The authors make the further assumption(s) that the discrete space is endowed with a graphical structure with a group G acting upon this graph, with an involution keeping the target (or a completion of the original target) invariant. In this framework, reversibility amounts to repeatedly using (group) generators þ with a low order (as in Bayesian variable selection, binary spin systems, where þ.þ=id, and other permutation problems), since they bring the chain back to its starting point. Their first sampler is called a Tabu sampler for avoiding such behaviour, forcing the next step to use other generators þ in the generator set Þ thanks to a binary auxiliary variable that partitions Þ into forward vs backward moves. For high order generators, the discrete coordinate and Zig-Zag samplers are instead repeatedly using the same generator (although it is unclear to me why this is beneficial, given that neither graph nor generator is not necessarily linked with the target). With the coordinate sampler being again much cheaper since it only looks at one direction in the generator group.

The paper contains a range of comparisons with (only) Zanella’s sampler, some presenting heavy gains in terms of ESS. Including one on hundreds of sensors in a football stadium. As I am not particularly familiar with these examples, except for the Bayesian variable selection one, I found it rather hard to determine whether or not the compared samplers were indeed exploring the entirety of the (highly complex and highly dimensional) target. The collection of examples is however quite rich and support the use of such non-reversible schemes. It may also be that the discrete nature of the target could facilitate the theoretical study of their convergence properties.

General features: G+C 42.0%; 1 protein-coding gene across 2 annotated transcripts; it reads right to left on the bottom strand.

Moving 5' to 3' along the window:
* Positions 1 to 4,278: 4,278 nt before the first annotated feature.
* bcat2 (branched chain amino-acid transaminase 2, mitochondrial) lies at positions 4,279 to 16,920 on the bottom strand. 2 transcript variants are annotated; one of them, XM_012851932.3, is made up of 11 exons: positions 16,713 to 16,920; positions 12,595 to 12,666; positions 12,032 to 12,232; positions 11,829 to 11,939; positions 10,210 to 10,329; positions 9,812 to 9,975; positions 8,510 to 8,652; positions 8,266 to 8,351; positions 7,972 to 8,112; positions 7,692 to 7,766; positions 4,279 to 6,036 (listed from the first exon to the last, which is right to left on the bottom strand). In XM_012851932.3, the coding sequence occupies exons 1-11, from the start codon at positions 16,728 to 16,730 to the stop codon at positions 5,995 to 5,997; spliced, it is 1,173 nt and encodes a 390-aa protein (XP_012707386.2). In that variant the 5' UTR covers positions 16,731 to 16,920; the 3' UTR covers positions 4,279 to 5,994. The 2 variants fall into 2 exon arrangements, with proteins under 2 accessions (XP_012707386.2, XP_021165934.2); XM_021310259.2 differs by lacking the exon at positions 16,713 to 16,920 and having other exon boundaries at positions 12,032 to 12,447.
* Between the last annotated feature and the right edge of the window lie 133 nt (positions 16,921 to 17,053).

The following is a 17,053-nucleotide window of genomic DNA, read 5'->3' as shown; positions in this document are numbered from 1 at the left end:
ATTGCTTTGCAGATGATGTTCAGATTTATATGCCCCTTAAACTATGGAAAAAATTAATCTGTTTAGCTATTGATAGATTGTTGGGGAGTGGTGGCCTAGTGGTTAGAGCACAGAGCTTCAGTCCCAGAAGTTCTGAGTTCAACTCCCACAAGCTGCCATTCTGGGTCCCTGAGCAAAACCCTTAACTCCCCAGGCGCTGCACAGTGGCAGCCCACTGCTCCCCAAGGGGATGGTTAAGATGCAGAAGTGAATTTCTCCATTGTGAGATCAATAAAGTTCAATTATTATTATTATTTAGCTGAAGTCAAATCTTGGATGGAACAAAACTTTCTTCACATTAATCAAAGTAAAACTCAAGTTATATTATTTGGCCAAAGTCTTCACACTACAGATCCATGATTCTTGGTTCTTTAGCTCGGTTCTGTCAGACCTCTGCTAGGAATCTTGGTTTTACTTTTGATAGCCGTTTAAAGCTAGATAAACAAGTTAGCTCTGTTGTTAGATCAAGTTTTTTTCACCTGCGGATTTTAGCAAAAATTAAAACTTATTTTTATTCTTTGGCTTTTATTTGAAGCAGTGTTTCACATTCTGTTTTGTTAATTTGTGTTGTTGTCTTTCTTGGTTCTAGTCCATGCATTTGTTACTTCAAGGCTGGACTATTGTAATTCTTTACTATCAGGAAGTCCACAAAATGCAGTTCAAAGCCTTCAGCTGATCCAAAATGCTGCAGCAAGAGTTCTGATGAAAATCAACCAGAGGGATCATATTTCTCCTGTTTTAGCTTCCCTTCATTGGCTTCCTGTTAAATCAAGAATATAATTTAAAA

Wilfred Keith Hastings [1930-2016]

Posted in Books, Mountains, pictures, Statistics, Travel, University life with tags , , , , , , , , , , on December 9, 2016 by xi'an

A few days ago I found on the page Jeff Rosenthal has dedicated to Hastings that he has passed away peacefully on May 13, 2016 in Victoria, British Columbia, where he lived for 45 years as a professor at the University of Victoria. After holding positions at University of Toronto, University of Canterbury (New Zealand), and Bell Labs (New Jersey). As pointed out by Jeff, Hastings’ main paper is his 1970 Biometrika description of Markov chain Monte Carlo methods, Monte Carlo sampling methods using Markov chains and their applications. Which would take close to twenty years to become known to the statistics world at large, although you can trace a path through Peskun (his only PhD student) , Besag and others. I am sorry it took so long to come to my knowledge and also sorry it apparently went unnoticed by most of the computational statistics community.

accelerating Metropolis-Hastings algorithms by delayed acceptance

Posted in Books, Statistics, University life with tags , , , , , , , , on March 5, 2015 by xi'an